I tend to marvel at how we can experience so much in life, and fail to stop and ponder just how fortunate we are. Whenever I made a face because we were having butternut squash for dinner instead of my usual favorite, mashed potatoes, my Mom was always good to remind us there were starving children in Vietnam who would love to have the meal set before us. As a kid, I never gave thought to the time Mom dedicated to planning, cooking and cleaning up our meals. I was, like many children, simply expecting that dinner would be ready at certain times and completely ignorant of the planning and work involved.
Earlier this year, in the wee hours of a morning, an intoxicated person drove his car into a utility pole in the alley that borders our south pasture. I would not have known except I was up early to let the dogs out. I saw a city truck and two police cars parked along the alley. Two city workers were attempting to shore up the leaning pole and the police hung caution tape around the area. A few days later the utility crew supervisor came to our house asking permission to come on our property to set a new pole. I granted them access and grabbed my camera and zoom lens, glad for an opportunity to watch them work. Of course after a couple of hours the sun was getting mighty hot and I got on with my daily tasks and chores, but I looked over every so often to check on their progress. I understood it wasn’t just a matter of putting a new pole in the ground. The process took several individuals, organizing and communicating every step of the way. Each doing their part, each having a specialized job, and working as a team to complete the project safely.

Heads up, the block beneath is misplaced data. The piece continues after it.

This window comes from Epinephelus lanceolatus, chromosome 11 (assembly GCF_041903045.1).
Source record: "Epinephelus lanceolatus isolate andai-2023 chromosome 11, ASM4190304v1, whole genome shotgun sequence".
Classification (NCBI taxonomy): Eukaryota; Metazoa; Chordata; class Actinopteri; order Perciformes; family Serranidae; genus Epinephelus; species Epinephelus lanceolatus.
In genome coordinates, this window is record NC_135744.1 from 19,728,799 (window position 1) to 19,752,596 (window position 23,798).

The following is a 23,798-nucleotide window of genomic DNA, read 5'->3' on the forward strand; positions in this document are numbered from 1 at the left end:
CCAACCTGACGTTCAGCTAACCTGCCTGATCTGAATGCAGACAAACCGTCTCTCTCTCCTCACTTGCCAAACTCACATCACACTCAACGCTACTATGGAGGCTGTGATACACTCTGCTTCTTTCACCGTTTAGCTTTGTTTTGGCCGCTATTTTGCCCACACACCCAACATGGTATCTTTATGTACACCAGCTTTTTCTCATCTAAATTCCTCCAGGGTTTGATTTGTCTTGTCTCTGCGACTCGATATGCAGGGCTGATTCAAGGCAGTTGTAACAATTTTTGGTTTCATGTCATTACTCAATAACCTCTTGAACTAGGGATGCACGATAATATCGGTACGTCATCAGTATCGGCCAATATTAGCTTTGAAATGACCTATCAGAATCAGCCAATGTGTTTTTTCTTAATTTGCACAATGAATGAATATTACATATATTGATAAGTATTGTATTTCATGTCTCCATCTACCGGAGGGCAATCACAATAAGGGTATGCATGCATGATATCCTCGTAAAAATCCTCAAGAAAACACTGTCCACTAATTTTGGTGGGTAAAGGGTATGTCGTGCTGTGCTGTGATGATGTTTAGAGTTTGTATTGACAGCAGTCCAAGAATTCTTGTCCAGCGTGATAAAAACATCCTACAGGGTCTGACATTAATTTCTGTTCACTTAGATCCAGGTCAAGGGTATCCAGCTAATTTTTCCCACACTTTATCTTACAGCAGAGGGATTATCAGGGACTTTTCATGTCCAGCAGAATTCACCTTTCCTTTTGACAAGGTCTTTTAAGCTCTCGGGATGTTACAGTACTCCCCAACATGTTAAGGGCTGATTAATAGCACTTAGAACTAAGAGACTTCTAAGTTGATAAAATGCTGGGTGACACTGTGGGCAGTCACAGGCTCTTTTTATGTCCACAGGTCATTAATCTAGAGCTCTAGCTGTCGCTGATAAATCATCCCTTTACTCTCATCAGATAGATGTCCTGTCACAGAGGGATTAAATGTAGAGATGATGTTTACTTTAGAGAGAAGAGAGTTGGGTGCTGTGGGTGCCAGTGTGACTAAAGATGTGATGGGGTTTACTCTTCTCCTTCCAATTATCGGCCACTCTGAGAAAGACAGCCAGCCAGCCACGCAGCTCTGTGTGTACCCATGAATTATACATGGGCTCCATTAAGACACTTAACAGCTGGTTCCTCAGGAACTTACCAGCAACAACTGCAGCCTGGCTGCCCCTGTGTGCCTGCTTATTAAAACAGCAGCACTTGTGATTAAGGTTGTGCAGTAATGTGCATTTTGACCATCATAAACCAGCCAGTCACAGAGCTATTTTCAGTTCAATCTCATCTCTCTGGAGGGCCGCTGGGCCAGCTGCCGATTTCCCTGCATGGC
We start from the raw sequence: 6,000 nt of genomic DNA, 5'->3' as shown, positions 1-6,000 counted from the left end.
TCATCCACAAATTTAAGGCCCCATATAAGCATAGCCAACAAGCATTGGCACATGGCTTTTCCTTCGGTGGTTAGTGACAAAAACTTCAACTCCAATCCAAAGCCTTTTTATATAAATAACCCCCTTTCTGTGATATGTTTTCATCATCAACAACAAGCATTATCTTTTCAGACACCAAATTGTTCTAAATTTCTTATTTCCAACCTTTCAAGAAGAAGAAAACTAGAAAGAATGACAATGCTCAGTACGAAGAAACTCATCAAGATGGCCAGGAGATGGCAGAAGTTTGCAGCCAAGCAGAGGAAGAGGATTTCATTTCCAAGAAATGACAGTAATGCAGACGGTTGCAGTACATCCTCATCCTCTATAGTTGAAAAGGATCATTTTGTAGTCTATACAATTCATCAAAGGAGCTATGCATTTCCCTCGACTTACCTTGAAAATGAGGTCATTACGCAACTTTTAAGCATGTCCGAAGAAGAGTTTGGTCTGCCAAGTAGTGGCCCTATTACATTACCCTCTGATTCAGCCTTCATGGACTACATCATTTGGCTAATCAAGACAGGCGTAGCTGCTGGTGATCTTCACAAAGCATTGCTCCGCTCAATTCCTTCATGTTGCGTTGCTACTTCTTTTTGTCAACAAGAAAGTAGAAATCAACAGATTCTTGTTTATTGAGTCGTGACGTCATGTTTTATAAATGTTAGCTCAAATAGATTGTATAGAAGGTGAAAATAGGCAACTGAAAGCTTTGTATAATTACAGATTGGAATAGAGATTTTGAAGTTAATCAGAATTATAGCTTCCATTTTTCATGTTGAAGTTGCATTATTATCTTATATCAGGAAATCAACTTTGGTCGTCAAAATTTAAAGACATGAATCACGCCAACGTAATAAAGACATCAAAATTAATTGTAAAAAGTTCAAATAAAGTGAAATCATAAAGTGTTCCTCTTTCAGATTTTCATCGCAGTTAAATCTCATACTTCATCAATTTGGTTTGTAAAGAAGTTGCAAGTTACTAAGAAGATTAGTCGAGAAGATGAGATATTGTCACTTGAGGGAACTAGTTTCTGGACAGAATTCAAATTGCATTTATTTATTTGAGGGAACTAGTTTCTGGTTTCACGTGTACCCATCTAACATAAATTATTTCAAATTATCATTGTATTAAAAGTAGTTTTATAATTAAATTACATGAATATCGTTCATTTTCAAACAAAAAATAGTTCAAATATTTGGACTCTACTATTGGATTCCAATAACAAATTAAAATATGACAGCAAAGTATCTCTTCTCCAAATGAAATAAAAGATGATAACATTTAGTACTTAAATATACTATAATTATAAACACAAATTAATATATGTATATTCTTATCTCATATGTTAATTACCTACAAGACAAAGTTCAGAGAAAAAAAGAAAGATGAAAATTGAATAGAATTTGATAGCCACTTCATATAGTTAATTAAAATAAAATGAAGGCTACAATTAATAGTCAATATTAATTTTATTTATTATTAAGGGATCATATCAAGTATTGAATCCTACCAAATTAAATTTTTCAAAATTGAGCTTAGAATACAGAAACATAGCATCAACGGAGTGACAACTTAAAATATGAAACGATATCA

When the utility and cable crews pulled away, I drove out in the buggy and noted some small ruts on the property from where the bigger trucks had anchored down. I noted some of the car parts from the wreck discarded along our fence line. FD and I filled the low spots over the next couple of days, and we picked up the debris from the accident. I know people who would have called the city and complained about the ruts and debris, expecting the city to rectify the situation. We assume it’s their job and that’s what they get paid for. I have heard people complain about the refuse company too. When they dump a polycart of trash in their truck and trash goes flying in the wind, it’s those “careless trash guys” that get the blame. Are we not the individuals who are supposed to bag the trash so it stays contained? Of course FD and I didn’t crash into the utility structure and we didn’t leave the mess, but it’s a small thing to fill the depressions left by the trucks, and an even smaller task to pick up trash in the alley.
How many times do we take for granted, the people who serve us all year long? Do we thank the person who delivers our mail without fail? What about the person who cuts our hair or grooms our pets, or babysits our kids? Do we wave at the refuse persons who take away our trash every week and say “I appreciate you”? What about the co-worker who worked by our side to complete a project? And, what about the utility workers who get out in the wind, rain, sleet, snow and stormy weather to restore our power? We may even neglect our own family members and friends, failing to give an appropriate thank you for simple things taken for granted. We fail to appreciate. And yet we have all of these high expectations of people.
We live in a time where finger-pointing, blame, and negativity stem from our expectations of others. I think it’s a better idea to create positive in our world. I know I am more likely to go the extra mile if I know my work is appreciated. Being cognizant of all that surrounds us and finding just a little time to say thank you can brighten just one persons day! Just who is it that contributes to the happiness and comfort of your day?
© Day by Day the Farm Girl Way…